Dan “Action Dan” Harrington
His nickname might be ironic, but if you read Harrington on Hold’em you’ll soon find out that Harrington loves to cultivate a super-tight table image so that he can pull off bluffs later on. A true legend of the game, Harrington has won millions playing poker – but it’s his books that he’s most famous for.
Barry ‘Robin Hood of Poker’ Greenstein
A famously cautious player, Greenstein’s nickname comes from his charitable nature – he’s given away all his career tournament profits, amounting to millions of dollars. He’s not the only one – poker players on the whole are quite a charitable bunch, despite the cut-throat nature of the game!
Randy ‘Nanonoko’ Lew
A true multi-tabling wizard, Lew started out playing competitive video games before transitioning to poker. He holds the Guinness World Record for the most hands of poker played in 8 hours – 14,548, with a profit of $20.72. That works out at 30 hands per minute – hard to do unless you keep things simple with a solid TAG style.
Phil ‘Poker Brat’ Hellmuth
Love him or hate him, nobody can deny that Hellmuth has an incredible record – fifteen WSOP bracelets for starters, the most of all time. With his obnoxious behavior at the tables, it’s easy to see how he came by his nickname. Nevertheless, he is known to be a great guy away from the felt. Poker sometimes brings out the worst in people!
Nathan ‘BlackRain79’ Williams
BlackRain is the undisputed heavyweight of online cash microstakes, putting in an insane volume and posting ridiculous win-rates. He may not be a glamorous high-stakes crusher – but he’s carved out his niche at the lowest possible stakes, punishing the fish with his TAG style. As he often says, the biggest mistake you can make at the micros is ‘fancy play syndrome’. He’s living proof you just need to keep it simple and capitalize on your opponent’s mistakes.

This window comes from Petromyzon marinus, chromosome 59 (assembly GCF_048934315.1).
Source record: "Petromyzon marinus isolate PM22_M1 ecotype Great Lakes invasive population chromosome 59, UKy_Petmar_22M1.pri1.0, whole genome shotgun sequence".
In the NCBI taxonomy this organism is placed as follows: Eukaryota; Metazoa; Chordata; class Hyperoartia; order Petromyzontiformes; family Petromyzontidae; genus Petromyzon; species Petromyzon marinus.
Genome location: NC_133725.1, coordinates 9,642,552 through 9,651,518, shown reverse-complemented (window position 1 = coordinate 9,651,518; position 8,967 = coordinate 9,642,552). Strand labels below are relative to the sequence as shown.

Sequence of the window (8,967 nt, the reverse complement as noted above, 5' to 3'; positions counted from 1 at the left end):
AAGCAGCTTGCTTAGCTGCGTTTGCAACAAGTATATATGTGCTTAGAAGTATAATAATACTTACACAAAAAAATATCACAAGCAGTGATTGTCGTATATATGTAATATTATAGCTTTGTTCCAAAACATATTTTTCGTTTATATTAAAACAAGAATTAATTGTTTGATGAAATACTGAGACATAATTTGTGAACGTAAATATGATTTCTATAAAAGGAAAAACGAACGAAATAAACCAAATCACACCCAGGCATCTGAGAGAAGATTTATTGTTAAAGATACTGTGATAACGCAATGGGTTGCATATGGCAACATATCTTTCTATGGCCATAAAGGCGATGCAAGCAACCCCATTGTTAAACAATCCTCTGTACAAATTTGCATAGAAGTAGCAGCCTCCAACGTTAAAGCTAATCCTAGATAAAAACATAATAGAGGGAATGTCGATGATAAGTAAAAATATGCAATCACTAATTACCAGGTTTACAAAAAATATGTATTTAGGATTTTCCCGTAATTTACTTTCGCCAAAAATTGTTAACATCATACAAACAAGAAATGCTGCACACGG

TAG Poker FAQ
Answers to some very common questions about the tight-aggressive poker playing style.
What hands do tight-aggressive players never play?
Tight-aggressive poker players are very selective about which hands they play and so they won’t ever play trash hands. They play tight but not as tight as nits. They play around 15-20% of hands, but this is very position dependent. They will play very tight in early position and then loosen up as they get closer to the button.
How often do tight-aggressive players bluff?
TAGs do bluff a fair amount, especially if you consider a C-bet to be a type of bluff. They take advantage of their tight image, position and pre-flop aggression to take down pots. TAGs aim to have some sort of equity when they bluff – usually with some sort of drawing hand.
When do tight aggressive players call?
Tight-aggressive players prefer aggressive actions like betting and raising over passive actions like calling, especially pre-flop. But a TAG will call pre-flop to set mine or if they can get position against with a decent hand against a fish. If they call post-flop then they are probably have the correct odds for their draw, or are trying to pot control– or they are just giving up on their hand to wait for a better opportunity.
How tight should TAG poker players be?
Usually, a TAG plays around 15-20% of hands, depending on the table size. These will include premium value hands (such as high pocket pairs) as well as more speculative holdings (such as smaller pocket pairs, suited aces, or suited connectors). The closer to the button, the wider range they have. There is a fine line between playing TAG and being a nit – don’t get on the wrong side of it!
How aggressive should TAG poker players be?
Poker is a game that rewards aggression, but playing tight-aggressive poker means knowing when to rein it in. The TAG style is a waiting game. Wait for a good hand, then play it aggressively – but be ready to bail out if things get messy. Poker is a game played over the long run, and individual hands are not important. And never go bust on a pair!
Even after all these years, playing tight-aggressive poker is still a great strategy for the beginner – especially at the lower stakes. And TAG poker is a great stepping stone toward the more advanced strategies required at the higher stakes.